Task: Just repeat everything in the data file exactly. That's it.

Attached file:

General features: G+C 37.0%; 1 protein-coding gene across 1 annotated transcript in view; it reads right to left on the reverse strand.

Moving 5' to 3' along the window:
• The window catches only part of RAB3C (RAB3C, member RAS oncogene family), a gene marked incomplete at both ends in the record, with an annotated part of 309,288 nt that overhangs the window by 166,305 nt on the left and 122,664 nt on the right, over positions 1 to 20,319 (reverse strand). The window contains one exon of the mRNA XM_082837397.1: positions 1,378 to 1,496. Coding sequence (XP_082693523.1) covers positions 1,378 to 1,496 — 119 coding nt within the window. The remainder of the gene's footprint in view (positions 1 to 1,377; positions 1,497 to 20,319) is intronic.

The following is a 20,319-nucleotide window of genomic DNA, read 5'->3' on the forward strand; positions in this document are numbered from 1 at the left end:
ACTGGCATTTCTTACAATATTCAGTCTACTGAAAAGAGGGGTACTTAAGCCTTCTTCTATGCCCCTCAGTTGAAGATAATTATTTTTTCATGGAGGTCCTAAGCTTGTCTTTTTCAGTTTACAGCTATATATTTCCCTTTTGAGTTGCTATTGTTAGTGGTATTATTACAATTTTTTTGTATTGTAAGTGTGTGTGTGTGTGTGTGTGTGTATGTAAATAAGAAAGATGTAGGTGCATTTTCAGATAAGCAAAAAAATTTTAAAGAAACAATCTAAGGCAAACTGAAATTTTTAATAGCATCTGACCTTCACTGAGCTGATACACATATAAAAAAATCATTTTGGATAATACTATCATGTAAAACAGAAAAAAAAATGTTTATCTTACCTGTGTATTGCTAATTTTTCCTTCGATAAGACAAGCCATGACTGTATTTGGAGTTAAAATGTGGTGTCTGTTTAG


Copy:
General features: G+C 37.0%; 1 protein-coding gene across 1 annotated transcript in view; it reads right to left on the reverse strand.

Moving 5' to 3' along the window:
• The window catches only part of RAB3C (RAB3C, member RAS oncogene family), a gene marked incomplete at both ends in the record, with an annotated part of 309,288 nt that overhangs the window by 166,305 nt on the left and 122,664 nt on the right, over positions 1 to 20,319 (reverse strand). The window contains one exon of the mRNA XM_082837397.1: positions 1,378 to 1,496. Coding sequence (XP_082693523.1) covers positions 1,378 to 1,496 — 119 coding nt within the window. The remainder of the gene's footprint in view (positions 1 to 1,377; positions 1,497 to 20,319) is intronic.

The following is a 20,319-nucleotide window of genomic DNA, read 5'->3' on the forward strand; positions in this document are numbered from 1 at the left end:
ACTGGCATTTCTTACAATATTCAGTCTACTGAAAAGAGGGGTACTTAAGCCTTCTTCTATGCCCCTCAGTTGAAGATAATTATTTTTTCATGGAGGTCCTAAGCTTGTCTTTTTCAGTTTACAGCTATATATTTCCCTTTTGAGTTGCTATTGTTAGTGGTATTATTACAATTTTTTTGTATTGTAAGTGTGTGTGTGTGTGTGTGTGTGTATGTAAATAAGAAAGATGTAGGTGCATTTTCAGATAAGCAAAAAAATTTTAAAGAAACAATCTAAGGCAAACTGAAATTTTTAATAGCATCTGACCTTCACTGAGCTGATACACATATAAAAAAATCATTTTGGATAATACTATCATGTAAAACAGAAAAAAAAATGTTTATCTTACCTGTGTATTGCTAATTTTTCCTTCGATAAGACAAGCCATGACTGTATTTGGAGTTAAAATGTGGTGTCTGTTTAG